Digging into a cutter’s mind

  • August 13, 2007

{mosimage}Inside A Cutter’s Mind: Understanding And Help Those Who Self Injure by Jerusha Clark and Dr. Earl Henslin (NavPress, paperback, 233 pages, $12.05).

Inside a Cutter’s Mind is a book for those who either injure themselves or know others who harm themselves and want to help them.

Authors Jerusha Clark and Dr. Earl Henslin dig deep in their attempt to find the root of the problem. Clark is the main author and gives several examples of self-harmers’ struggles.

The book captures the reader’s attention right from the start, beginning with the testimony of Jordan. It is effective because it is written in the first person and details Jordan’s history of harming himself.

Clark also writes about Princess Diana and her self-inflicted injuries, which proves that people who have achieved fame can also struggle with self harm.

Many self-injurers are crying for attention and long to be loved. Clark explains the difference between attention seeking and attention needing, which is essential to understanding self-injurers.

{sa 1600060544}Clark finds reasons and motives for self injury. This helps self-harmers as well as their friends and family spot the signs before they start to cut deeper or burn themselves more severely. Clark states that eating disorders are a form of self-injury as well as burning, cutting and over exercising. She says that eating disorders are usually accompanied by a second form of self-harm. Unfortunately, while Clark admits to having had an eating disorder when she was in high school she doesn’t mention a second form of self-inflicted injury and she didn’t give her own testimony. Clark could have talked about her struggles, but decided not to.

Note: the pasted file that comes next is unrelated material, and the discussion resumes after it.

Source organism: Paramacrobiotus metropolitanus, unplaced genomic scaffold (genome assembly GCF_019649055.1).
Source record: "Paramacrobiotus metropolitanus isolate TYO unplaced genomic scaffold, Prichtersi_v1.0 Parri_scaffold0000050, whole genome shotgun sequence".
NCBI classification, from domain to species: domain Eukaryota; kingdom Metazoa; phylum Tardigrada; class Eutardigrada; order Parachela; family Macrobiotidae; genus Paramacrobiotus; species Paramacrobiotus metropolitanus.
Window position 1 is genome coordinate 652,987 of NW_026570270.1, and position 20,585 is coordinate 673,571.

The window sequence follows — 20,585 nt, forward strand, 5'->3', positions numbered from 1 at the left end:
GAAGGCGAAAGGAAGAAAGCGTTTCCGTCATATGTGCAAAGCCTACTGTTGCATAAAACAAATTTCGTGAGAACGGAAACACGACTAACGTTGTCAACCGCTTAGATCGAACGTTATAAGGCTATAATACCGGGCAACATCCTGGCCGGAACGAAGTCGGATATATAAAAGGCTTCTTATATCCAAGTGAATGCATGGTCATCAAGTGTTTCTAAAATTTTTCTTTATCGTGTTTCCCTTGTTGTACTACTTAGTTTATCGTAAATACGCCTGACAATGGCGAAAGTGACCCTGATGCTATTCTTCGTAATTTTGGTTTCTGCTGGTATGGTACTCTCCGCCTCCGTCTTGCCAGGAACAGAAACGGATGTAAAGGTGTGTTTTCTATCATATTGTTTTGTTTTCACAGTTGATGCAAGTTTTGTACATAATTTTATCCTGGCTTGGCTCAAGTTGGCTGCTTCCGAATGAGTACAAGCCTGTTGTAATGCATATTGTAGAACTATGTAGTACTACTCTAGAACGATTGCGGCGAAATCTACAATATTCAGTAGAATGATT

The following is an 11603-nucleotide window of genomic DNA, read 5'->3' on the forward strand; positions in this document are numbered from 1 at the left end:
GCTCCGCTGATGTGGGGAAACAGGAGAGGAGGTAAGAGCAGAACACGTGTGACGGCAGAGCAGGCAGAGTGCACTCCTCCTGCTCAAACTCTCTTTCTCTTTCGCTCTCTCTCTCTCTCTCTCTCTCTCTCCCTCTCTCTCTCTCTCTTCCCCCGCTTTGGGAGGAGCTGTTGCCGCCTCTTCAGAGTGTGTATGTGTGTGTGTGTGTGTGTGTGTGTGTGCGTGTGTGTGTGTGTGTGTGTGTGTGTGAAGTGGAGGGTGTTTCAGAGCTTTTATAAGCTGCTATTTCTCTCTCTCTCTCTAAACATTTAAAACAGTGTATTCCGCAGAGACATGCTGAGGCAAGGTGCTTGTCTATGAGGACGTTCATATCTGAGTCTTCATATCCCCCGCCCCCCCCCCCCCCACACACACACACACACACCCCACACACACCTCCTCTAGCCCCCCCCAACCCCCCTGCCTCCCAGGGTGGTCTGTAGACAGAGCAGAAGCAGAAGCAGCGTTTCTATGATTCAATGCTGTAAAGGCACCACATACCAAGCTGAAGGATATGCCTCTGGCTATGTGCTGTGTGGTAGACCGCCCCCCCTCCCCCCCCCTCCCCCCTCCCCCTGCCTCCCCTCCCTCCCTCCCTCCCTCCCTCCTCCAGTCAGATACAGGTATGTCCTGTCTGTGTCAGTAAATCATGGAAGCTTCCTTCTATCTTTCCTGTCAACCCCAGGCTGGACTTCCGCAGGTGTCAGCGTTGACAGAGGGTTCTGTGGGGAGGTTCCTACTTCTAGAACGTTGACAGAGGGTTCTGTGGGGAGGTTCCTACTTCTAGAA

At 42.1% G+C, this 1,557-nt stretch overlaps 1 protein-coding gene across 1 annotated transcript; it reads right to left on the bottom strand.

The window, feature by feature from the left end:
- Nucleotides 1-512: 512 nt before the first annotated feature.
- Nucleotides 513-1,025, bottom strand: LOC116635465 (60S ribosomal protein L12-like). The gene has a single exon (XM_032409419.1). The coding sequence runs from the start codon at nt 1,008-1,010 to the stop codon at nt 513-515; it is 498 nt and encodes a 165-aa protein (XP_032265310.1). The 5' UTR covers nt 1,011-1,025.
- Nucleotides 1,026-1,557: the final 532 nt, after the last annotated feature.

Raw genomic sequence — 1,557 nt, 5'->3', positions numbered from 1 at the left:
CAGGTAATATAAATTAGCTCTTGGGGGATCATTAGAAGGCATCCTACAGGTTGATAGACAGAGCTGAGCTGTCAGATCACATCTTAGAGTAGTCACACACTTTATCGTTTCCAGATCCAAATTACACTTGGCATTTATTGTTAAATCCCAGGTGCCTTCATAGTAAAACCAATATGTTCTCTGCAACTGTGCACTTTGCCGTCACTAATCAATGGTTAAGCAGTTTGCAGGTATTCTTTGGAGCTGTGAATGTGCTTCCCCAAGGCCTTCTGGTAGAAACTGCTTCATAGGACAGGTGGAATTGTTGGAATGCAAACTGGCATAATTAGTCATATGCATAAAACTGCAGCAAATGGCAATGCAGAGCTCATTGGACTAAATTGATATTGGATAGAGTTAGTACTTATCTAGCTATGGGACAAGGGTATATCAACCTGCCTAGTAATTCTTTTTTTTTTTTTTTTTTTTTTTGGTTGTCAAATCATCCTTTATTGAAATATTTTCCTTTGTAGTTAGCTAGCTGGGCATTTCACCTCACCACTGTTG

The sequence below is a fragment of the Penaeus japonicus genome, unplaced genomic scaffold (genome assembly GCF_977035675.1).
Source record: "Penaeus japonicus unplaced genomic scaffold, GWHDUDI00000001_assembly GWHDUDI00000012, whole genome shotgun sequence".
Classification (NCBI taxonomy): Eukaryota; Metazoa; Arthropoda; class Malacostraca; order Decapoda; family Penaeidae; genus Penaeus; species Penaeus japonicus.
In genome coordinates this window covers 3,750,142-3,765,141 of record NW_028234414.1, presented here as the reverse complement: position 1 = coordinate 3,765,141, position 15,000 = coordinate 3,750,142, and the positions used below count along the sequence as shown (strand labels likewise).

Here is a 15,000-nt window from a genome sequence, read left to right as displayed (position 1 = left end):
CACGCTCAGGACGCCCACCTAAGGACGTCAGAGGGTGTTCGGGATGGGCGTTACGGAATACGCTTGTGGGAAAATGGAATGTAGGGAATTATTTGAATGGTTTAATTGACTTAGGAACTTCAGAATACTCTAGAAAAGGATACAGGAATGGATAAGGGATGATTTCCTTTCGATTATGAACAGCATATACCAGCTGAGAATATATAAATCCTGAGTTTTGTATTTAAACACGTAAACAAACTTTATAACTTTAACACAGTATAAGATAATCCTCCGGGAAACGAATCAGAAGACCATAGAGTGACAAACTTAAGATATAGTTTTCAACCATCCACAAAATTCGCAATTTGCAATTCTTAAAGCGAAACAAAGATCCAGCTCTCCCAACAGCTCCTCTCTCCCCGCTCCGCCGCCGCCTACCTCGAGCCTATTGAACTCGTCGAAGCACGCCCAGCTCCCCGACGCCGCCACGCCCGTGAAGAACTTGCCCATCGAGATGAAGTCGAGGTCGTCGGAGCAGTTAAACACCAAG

The medical aspect to self-inflicted injuries is well illustrated in this book. There are photos to accompany the explanations and the authors don’t shy away from getting into the gory details. If you have a weak stomach and can’t handle reading about blood, cutting deep into the flesh and mental illness, then this book is not for you. It’s not a book to read when eating a snack or drinking coffee. It’s a serious book for people who harm themselves, for psychologists and for people who are seeking to help and understand self harmers.

Clark quotes from the Bible, especially in the last chapter, When the body is ravaged, the soul cries out, which is generally well done. However, when it comes to Communion, she chooses to quote someone’s testimony instead of John 6 (see p.194). Natalie talks about how the bread and wine symbolizing Jesus’ body and blood helped her heal spiritually. Spiritual healing, as well as mental and physical healing, is important to talk about, but it’s important to make sure that it reflects what Jesus tells us.

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